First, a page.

Having you been looking for a home and maybe are thinking "Wow, prices in Edmonton are so high." or "Edmonton houses are so much more affordable compared to..." the 2021 RE/MAX Housing Affordability in Canada Report is out and Edmonton is ranked number four, for affordability for the house price to income ratio by the city in Canada. Edmonton has a median income of $115,020
" EDMONTON first-time homebuyers have been gravitating toward both single-detached and semi-detached homes in 2021. This has shifted from last year, with the increased desire to own a home with a backyard. Another high-demand trend this year is the desire for new homes, as the idea of being the first one to live in it is appealing to buyers. Typically, buyers in Edmonton stay within their budgets when purchasing a home.
When it comes to factors that influence affordability in Edmonton, interest rates, high rental rates, economic/employment conditions, increased housing supply, and legal basement suites would positively impact regional affordability. On the flip side, an increase in housing prices, and the stress test are believed to negatively impact affordability in the area.
The most affordable area of Edmonton is Central North, where a two-bedroom bungalow with a full basement (approximately 900 sq. ft.) would sell for between $160,000 and $190,000. The most expensive area of Edmonton varies on location. Edmonton’s Majestic North Saskatchewan River Valley View properties, as an example, are priced anywhere from $1,500,000 to $5,000,000.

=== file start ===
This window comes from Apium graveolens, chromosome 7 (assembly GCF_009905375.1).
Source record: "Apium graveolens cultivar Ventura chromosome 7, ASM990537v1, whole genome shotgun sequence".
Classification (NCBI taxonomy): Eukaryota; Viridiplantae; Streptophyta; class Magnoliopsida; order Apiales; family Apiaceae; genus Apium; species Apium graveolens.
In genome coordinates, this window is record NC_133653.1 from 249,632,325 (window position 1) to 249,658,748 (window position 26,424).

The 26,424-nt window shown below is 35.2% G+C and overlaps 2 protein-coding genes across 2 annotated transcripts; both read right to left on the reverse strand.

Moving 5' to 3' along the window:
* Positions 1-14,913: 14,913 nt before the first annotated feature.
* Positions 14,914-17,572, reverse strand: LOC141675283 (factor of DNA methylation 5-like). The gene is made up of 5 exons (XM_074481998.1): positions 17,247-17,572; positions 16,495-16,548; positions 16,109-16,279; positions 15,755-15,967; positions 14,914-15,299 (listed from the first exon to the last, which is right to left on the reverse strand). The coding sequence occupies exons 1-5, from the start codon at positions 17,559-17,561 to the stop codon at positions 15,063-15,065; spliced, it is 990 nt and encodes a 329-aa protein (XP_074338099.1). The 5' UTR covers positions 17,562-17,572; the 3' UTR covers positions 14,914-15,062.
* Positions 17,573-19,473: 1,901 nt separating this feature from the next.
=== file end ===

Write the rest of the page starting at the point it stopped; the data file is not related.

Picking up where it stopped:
An alternative to individual homeownership that has become relevant in Edmonton since the start of 2021 has been renting out a portion of a principal residence to supplement monthly mortgage payments. In the last three months, Edmonton has seen more multiple-offer scenarios, which is concerning more buyers. This year's unique trend in the Edmonton housing market has been people living within a five- to 10-minute distance of their place of work, for convenience. It is not expected that Edmonton will see the cooling of house prices in the fall and winter of 2021 because of ongoing regional demand."